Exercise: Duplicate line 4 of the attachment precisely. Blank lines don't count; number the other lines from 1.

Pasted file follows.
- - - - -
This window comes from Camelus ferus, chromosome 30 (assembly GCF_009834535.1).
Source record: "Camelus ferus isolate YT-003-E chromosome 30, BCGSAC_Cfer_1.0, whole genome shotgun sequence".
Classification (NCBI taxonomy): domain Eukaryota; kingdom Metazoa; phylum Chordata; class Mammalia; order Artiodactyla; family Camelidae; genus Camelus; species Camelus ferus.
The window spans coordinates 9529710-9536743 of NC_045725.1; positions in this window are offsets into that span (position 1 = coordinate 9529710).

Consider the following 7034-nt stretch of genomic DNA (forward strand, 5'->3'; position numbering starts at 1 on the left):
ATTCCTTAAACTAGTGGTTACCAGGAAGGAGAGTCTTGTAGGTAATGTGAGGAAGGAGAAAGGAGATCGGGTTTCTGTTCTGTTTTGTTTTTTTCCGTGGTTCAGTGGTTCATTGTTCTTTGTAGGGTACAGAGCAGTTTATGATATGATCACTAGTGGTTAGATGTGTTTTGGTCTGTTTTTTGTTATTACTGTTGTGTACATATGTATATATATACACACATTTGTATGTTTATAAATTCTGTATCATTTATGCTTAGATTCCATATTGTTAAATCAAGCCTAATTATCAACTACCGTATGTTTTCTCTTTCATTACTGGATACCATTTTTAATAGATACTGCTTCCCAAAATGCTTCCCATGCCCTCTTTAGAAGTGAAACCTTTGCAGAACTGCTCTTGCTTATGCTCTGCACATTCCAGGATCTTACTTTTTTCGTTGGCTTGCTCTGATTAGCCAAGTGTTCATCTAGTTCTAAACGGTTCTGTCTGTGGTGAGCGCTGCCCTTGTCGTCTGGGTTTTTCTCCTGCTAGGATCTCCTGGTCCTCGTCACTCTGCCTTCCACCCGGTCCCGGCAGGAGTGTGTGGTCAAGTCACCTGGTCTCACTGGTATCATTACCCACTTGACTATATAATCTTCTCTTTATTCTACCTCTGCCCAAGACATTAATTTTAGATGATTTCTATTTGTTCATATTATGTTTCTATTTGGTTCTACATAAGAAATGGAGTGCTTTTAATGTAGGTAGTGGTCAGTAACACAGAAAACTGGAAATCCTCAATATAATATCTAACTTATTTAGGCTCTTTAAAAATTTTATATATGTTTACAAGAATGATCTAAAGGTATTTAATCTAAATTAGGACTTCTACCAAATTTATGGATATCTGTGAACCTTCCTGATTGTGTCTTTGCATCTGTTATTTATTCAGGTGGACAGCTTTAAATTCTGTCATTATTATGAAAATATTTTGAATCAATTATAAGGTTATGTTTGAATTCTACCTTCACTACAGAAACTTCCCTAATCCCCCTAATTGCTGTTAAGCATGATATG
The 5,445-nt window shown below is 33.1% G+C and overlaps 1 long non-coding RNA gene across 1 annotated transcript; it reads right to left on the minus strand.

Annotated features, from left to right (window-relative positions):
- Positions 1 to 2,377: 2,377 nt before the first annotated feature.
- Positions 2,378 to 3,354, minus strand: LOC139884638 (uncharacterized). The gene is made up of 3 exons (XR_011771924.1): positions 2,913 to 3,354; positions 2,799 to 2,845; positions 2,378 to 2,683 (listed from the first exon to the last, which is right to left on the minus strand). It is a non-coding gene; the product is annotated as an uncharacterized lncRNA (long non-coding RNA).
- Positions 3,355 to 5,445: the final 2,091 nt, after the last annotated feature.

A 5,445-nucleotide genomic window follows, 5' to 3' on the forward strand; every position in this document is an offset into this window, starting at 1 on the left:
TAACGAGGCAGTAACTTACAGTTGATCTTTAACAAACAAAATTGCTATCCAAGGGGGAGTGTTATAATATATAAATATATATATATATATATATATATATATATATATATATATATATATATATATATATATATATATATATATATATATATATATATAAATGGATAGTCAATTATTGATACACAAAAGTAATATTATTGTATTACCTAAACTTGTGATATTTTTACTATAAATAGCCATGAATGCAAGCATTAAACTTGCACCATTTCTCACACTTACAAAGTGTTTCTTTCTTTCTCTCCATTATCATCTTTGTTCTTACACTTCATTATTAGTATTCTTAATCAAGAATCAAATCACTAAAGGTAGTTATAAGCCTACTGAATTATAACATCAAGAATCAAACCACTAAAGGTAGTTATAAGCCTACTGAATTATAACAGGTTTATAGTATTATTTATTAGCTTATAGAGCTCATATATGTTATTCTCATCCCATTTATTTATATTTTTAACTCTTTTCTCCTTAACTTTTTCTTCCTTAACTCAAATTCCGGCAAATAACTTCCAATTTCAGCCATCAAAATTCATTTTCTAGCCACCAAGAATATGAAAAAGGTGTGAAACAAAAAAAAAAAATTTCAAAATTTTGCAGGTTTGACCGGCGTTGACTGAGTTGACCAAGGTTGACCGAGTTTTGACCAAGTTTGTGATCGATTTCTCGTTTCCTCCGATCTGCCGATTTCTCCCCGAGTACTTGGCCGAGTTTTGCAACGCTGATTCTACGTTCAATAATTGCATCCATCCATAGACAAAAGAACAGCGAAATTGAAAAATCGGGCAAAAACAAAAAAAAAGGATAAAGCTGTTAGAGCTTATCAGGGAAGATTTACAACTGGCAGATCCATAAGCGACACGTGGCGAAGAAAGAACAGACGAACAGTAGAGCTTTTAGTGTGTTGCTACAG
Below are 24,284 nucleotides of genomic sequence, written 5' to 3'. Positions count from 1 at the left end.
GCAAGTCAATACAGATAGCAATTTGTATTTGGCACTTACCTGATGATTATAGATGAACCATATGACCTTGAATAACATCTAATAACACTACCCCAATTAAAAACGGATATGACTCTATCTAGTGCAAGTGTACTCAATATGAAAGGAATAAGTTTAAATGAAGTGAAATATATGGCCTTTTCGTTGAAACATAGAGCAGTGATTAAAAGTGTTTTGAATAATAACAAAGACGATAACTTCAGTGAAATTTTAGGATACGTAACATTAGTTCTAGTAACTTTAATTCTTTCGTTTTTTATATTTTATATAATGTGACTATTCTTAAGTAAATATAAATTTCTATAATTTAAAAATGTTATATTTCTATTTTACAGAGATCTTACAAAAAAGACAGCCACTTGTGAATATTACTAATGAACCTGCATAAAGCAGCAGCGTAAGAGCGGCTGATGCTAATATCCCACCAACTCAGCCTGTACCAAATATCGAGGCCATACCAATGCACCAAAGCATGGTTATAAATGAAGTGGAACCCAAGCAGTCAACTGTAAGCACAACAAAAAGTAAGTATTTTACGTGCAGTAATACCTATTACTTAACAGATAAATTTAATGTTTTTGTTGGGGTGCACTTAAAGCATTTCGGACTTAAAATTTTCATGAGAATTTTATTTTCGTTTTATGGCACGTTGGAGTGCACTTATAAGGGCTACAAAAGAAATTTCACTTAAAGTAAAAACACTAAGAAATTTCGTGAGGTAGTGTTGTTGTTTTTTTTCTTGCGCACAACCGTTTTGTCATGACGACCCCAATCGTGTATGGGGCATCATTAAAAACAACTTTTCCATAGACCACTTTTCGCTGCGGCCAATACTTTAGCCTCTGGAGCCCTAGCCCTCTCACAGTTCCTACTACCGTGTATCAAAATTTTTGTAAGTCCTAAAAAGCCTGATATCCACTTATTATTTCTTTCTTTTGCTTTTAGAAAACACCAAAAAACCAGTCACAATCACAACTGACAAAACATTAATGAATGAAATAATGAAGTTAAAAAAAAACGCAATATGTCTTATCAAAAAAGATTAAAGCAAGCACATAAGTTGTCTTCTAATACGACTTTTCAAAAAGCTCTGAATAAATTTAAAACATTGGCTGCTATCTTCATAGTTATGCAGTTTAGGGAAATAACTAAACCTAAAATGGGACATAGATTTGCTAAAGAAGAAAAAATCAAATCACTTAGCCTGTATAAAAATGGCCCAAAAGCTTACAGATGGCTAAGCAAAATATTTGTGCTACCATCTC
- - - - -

The window spans coordinates 9529710-9536743 of NC_045725.1; positions in this window are offsets into that span (position 1 = coordinate 9529710).